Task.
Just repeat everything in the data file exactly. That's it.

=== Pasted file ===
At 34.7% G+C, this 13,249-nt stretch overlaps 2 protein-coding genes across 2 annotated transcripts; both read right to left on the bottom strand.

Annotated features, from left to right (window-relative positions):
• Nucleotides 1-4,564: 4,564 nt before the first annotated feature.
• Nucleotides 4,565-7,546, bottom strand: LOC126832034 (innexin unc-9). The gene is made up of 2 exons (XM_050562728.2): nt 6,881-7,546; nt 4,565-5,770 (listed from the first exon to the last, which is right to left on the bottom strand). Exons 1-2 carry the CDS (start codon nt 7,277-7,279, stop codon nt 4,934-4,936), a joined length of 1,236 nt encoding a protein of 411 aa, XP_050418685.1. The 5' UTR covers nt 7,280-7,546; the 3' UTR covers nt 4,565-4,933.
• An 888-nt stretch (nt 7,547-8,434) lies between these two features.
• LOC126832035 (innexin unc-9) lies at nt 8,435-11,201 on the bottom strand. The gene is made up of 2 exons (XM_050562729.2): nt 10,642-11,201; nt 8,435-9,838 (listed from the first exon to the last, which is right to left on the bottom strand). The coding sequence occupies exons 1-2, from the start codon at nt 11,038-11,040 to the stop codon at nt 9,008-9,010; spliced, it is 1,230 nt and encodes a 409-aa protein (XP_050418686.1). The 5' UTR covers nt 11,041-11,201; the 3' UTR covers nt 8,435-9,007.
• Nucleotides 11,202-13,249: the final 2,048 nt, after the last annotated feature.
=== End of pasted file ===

At 34.7% G+C, this 13,249-nt stretch overlaps 2 protein-coding genes across 2 annotated transcripts; both read right to left on the bottom strand.

Annotated features, from left to right (window-relative positions):
• Nucleotides 1-4,564: 4,564 nt before the first annotated feature.
• Nucleotides 4,565-7,546, bottom strand: LOC126832034 (innexin unc-9). The gene is made up of 2 exons (XM_050562728.2): nt 6,881-7,546; nt 4,565-5,770 (listed from the first exon to the last, which is right to left on the bottom strand). Exons 1-2 carry the CDS (start codon nt 7,277-7,279, stop codon nt 4,934-4,936), a joined length of 1,236 nt encoding a protein of 411 aa, XP_050418685.1. The 5' UTR covers nt 7,280-7,546; the 3' UTR covers nt 4,565-4,933.
• An 888-nt stretch (nt 7,547-8,434) lies between these two features.
• LOC126832035 (innexin unc-9) lies at nt 8,435-11,201 on the bottom strand. The gene is made up of 2 exons (XM_050562729.2): nt 10,642-11,201; nt 8,435-9,838 (listed from the first exon to the last, which is right to left on the bottom strand). The coding sequence occupies exons 1-2, from the start codon at nt 11,038-11,040 to the stop codon at nt 9,008-9,010; spliced, it is 1,230 nt and encodes a 409-aa protein (XP_050418686.1). The 5' UTR covers nt 11,041-11,201; the 3' UTR covers nt 8,435-9,007.
• Nucleotides 11,202-13,249: the final 2,048 nt, after the last annotated feature.